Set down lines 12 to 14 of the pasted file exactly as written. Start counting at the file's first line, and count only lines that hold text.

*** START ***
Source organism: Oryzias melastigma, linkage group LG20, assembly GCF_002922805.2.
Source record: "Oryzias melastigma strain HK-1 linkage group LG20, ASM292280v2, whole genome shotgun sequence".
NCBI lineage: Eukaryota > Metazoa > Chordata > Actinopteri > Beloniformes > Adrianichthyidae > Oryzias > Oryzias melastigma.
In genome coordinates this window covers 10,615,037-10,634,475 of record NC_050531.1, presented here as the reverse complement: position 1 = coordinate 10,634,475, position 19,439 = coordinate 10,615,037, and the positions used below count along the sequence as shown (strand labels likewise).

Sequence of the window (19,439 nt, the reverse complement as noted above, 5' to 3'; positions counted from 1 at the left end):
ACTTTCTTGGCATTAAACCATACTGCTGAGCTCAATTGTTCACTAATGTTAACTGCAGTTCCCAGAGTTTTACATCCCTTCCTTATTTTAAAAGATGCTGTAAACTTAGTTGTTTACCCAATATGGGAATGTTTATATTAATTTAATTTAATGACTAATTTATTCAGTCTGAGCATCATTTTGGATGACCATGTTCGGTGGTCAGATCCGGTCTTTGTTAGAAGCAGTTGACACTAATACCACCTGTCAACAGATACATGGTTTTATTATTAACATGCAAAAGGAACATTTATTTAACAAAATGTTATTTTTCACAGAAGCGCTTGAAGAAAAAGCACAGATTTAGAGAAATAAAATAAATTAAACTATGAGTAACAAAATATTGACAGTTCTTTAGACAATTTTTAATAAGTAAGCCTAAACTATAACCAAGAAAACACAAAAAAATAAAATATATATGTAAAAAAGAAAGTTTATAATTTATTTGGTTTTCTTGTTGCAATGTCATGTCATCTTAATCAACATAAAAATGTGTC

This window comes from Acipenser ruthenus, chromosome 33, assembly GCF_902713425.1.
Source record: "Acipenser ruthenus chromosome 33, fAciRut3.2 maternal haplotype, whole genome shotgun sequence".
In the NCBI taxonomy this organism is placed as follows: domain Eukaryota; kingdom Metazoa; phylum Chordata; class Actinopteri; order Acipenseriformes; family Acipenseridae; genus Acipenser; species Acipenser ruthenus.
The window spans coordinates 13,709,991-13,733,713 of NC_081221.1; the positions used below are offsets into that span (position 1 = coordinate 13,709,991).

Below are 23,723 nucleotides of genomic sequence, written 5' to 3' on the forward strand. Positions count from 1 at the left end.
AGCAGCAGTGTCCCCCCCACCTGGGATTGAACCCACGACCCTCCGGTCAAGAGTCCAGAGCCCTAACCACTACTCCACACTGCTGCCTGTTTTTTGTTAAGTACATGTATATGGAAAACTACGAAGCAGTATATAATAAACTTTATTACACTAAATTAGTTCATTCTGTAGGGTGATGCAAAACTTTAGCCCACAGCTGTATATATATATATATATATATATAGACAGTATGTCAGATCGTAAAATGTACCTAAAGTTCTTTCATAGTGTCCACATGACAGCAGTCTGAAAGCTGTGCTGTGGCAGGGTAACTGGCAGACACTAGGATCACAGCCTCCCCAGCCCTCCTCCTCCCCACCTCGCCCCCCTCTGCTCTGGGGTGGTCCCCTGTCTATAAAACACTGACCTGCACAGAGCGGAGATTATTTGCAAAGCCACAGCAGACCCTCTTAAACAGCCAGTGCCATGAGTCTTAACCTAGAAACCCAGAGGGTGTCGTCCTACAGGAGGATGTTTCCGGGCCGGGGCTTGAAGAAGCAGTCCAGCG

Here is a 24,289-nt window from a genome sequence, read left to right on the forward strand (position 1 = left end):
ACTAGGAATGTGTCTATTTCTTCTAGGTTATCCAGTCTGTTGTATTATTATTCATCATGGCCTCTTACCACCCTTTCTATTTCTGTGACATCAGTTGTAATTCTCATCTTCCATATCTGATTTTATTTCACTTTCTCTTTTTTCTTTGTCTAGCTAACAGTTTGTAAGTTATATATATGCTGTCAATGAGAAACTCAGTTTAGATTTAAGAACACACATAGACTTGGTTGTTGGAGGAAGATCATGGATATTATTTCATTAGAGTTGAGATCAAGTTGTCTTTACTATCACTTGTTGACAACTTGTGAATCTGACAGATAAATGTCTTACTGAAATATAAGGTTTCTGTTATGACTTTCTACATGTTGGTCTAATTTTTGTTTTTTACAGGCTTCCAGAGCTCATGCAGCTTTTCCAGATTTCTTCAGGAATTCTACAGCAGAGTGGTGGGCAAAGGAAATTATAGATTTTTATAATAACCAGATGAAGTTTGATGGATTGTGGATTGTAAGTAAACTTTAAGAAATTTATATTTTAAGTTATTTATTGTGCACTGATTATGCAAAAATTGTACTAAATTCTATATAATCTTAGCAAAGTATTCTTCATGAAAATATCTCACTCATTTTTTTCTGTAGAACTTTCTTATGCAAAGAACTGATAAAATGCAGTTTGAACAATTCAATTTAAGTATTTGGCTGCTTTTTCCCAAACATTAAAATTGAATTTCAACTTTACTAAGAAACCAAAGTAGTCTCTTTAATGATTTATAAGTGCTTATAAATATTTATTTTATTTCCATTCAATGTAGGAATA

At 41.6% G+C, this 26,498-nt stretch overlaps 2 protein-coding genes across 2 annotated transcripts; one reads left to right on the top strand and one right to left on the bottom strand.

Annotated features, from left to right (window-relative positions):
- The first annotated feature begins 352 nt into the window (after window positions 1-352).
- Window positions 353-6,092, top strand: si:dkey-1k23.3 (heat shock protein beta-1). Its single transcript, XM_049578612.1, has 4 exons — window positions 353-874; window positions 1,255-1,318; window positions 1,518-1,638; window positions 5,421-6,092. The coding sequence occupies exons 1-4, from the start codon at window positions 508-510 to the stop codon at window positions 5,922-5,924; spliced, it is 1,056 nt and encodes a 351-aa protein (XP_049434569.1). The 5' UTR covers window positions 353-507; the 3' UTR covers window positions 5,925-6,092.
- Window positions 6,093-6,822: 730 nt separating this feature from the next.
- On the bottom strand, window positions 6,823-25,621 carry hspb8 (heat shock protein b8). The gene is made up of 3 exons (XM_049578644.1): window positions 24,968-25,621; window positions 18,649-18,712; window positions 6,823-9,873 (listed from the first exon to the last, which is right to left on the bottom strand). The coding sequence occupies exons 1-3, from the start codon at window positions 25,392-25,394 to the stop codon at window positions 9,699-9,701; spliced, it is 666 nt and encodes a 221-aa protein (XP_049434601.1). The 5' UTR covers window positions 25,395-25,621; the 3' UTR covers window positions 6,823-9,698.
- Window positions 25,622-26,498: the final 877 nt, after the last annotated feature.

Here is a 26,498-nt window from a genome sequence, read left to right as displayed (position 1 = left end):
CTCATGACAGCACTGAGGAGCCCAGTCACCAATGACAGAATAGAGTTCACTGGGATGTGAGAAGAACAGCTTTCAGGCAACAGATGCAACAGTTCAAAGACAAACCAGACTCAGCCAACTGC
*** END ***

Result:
AGCAGCAGTGTCCCCCCCACCTGGGATTGAACCCACGACCCTCCGGTCAAGAGTCCAGAGCCCTAACCACTACTCCACACTGCTGCCTGTTTTTTGTTAAGTACATGTATATGGAAAACTACGAAGCAGTATATAATAAACTTTATTACACTAAATTAGTTCATTCTGTAGGGTGATGCAAAACTTTAGCCCACAGCTGTATATATATATATATATATATATAGACAGTATGTCAGATCGTAAAATGTACCTAAAGTTCTTTCATAGTGTCCACATGACAGCAGTCTGAAAGCTGTGCTGTGGCAGGGTAACTGGCAGACACTAGGATCACAGCCTCCCCAGCCCTCCTCCTCCCCACCTCGCCCCCCTCTGCTCTGGGGTGGTCCCCTGTCTATAAAACACTGACCTGCACAGAGCGGAGATTATTTGCAAAGCCACAGCAGACCCTCTTAAACAGCCAGTGCCATGAGTCTTAACCTAGAAACCCAGAGGGTGTCGTCCTACAGGAGGATGTTTCCGGGCCGGGGCTTGAAGAAGCAGTCCAGCG

Here is a 24,289-nt window from a genome sequence, read left to right on the forward strand (position 1 = left end):
ACTAGGAATGTGTCTATTTCTTCTAGGTTATCCAGTCTGTTGTATTATTATTCATCATGGCCTCTTACCACCCTTTCTATTTCTGTGACATCAGTTGTAATTCTCATCTTCCATATCTGATTTTATTTCACTTTCTCTTTTTTCTTTGTCTAGCTAACAGTTTGTAAGTTATATATATGCTGTCAATGAGAAACTCAGTTTAGATTTAAGAACACACATAGACTTGGTTGTTGGAGGAAGATCATGGATATTATTTCATTAGAGTTGAGATCAAGTTGTCTTTACTATCACTTGTTGACAACTTGTGAATCTGACAGATAAATGTCTTACTGAAATATAAGGTTTCTGTTATGACTTTCTACATGTTGGTCTAATTTTTGTTTTTTACAGGCTTCCAGAGCTCATGCAGCTTTTCCAGATTTCTTCAGGAATTCTACAGCAGAGTGGTGGGCAAAGGAAATTATAGATTTTTATAATAACCAGATGAAGTTTGATGGATTGTGGATTGTAAGTAAACTTTAAGAAATTTATATTTTAAGTTATTTATTGTGCACTGATTATGCAAAAATTGTACTAAATTCTATATAATCTTAGCAAAGTATTCTTCATGAAAATATCTCACTCATTTTTTTCTGTAGAACTTTCTTATGCAAAGAACTGATAAAATGCAGTTTGAACAATTCAATTTAAGTATTTGGCTGCTTTTTCCCAAACATTAAAATTGAATTTCAACTTTACTAAGAAACCAAAGTAGTCTCTTTAATGATTTATAAGTGCTTATAAATATTTATTTTATTTCCATTCAATGTAGGAATA